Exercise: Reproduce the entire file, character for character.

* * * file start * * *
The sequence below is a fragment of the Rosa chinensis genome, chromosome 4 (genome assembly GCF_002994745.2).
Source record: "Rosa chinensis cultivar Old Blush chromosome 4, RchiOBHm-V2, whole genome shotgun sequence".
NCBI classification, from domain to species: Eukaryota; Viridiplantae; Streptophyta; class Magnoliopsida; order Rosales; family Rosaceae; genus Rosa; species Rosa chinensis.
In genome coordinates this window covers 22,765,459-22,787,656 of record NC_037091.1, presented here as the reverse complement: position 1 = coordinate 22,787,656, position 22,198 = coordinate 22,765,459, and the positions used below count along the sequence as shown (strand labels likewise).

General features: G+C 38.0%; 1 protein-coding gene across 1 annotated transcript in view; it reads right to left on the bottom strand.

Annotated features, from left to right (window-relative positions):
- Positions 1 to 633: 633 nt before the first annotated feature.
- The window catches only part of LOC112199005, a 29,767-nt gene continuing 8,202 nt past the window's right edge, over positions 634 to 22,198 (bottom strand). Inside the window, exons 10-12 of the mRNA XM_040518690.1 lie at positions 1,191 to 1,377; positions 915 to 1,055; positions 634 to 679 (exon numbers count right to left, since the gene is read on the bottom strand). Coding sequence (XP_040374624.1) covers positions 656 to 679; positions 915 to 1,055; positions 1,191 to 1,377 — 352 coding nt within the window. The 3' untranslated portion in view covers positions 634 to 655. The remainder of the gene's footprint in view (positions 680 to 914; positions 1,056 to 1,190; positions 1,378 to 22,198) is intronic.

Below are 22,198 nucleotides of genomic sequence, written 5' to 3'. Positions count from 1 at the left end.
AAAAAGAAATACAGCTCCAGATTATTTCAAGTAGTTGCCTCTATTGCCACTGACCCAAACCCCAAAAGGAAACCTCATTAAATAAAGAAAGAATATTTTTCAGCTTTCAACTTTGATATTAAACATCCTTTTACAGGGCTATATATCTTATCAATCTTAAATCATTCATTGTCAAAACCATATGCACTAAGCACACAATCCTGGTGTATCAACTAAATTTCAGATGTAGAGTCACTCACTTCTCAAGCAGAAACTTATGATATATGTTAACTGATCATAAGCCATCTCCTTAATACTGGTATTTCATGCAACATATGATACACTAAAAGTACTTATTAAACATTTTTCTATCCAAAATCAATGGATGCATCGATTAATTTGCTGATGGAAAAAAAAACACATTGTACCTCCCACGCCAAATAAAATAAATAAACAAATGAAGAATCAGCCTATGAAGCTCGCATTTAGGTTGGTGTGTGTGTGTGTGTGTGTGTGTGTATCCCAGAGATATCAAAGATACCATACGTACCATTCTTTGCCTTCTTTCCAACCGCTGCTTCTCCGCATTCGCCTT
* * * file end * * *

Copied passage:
The sequence below is a fragment of the Rosa chinensis genome, chromosome 4 (genome assembly GCF_002994745.2).
Source record: "Rosa chinensis cultivar Old Blush chromosome 4, RchiOBHm-V2, whole genome shotgun sequence".
NCBI classification, from domain to species: Eukaryota; Viridiplantae; Streptophyta; class Magnoliopsida; order Rosales; family Rosaceae; genus Rosa; species Rosa chinensis.
In genome coordinates this window covers 22,765,459-22,787,656 of record NC_037091.1, presented here as the reverse complement: position 1 = coordinate 22,787,656, position 22,198 = coordinate 22,765,459, and the positions used below count along the sequence as shown (strand labels likewise).

General features: G+C 38.0%; 1 protein-coding gene across 1 annotated transcript in view; it reads right to left on the bottom strand.

Annotated features, from left to right (window-relative positions):
- Positions 1 to 633: 633 nt before the first annotated feature.
- The window catches only part of LOC112199005, a 29,767-nt gene continuing 8,202 nt past the window's right edge, over positions 634 to 22,198 (bottom strand). Inside the window, exons 10-12 of the mRNA XM_040518690.1 lie at positions 1,191 to 1,377; positions 915 to 1,055; positions 634 to 679 (exon numbers count right to left, since the gene is read on the bottom strand). Coding sequence (XP_040374624.1) covers positions 656 to 679; positions 915 to 1,055; positions 1,191 to 1,377 — 352 coding nt within the window. The 3' untranslated portion in view covers positions 634 to 655. The remainder of the gene's footprint in view (positions 680 to 914; positions 1,056 to 1,190; positions 1,378 to 22,198) is intronic.

Below are 22,198 nucleotides of genomic sequence, written 5' to 3'. Positions count from 1 at the left end.
AAAAAGAAATACAGCTCCAGATTATTTCAAGTAGTTGCCTCTATTGCCACTGACCCAAACCCCAAAAGGAAACCTCATTAAATAAAGAAAGAATATTTTTCAGCTTTCAACTTTGATATTAAACATCCTTTTACAGGGCTATATATCTTATCAATCTTAAATCATTCATTGTCAAAACCATATGCACTAAGCACACAATCCTGGTGTATCAACTAAATTTCAGATGTAGAGTCACTCACTTCTCAAGCAGAAACTTATGATATATGTTAACTGATCATAAGCCATCTCCTTAATACTGGTATTTCATGCAACATATGATACACTAAAAGTACTTATTAAACATTTTTCTATCCAAAATCAATGGATGCATCGATTAATTTGCTGATGGAAAAAAAAACACATTGTACCTCCCACGCCAAATAAAATAAATAAACAAATGAAGAATCAGCCTATGAAGCTCGCATTTAGGTTGGTGTGTGTGTGTGTGTGTGTGTGTGTATCCCAGAGATATCAAAGATACCATACGTACCATTCTTTGCCTTCTTTCCAACCGCTGCTTCTCCGCATTCGCCTT